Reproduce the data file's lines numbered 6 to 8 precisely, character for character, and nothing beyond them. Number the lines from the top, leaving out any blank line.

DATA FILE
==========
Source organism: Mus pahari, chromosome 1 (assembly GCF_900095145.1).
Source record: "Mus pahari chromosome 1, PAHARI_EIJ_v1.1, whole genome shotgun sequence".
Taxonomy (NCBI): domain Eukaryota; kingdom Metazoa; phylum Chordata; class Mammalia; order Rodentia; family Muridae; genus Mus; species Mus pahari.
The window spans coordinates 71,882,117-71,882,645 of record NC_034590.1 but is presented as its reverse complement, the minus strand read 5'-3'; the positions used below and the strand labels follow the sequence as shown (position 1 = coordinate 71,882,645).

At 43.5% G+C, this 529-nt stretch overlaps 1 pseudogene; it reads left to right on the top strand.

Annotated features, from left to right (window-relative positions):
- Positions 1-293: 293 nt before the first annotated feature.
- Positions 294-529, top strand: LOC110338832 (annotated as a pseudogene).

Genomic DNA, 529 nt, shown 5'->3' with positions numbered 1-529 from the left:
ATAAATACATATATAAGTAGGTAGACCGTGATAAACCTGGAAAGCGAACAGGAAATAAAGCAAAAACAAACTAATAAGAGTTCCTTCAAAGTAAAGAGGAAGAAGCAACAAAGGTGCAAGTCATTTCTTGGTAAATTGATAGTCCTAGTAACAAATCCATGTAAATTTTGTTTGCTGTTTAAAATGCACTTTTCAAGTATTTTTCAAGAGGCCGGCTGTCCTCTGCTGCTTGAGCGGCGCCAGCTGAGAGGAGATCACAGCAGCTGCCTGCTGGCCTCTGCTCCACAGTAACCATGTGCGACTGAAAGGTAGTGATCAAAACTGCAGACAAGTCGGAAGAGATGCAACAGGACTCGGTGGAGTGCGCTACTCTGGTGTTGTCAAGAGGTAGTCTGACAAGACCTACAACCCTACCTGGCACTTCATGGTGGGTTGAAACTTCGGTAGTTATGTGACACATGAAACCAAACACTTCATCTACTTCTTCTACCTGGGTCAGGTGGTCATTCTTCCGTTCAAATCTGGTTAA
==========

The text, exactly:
Annotated features, from left to right (window-relative positions):
- Positions 1-293: 293 nt before the first annotated feature.
- Positions 294-529, top strand: LOC110338832 (annotated as a pseudogene).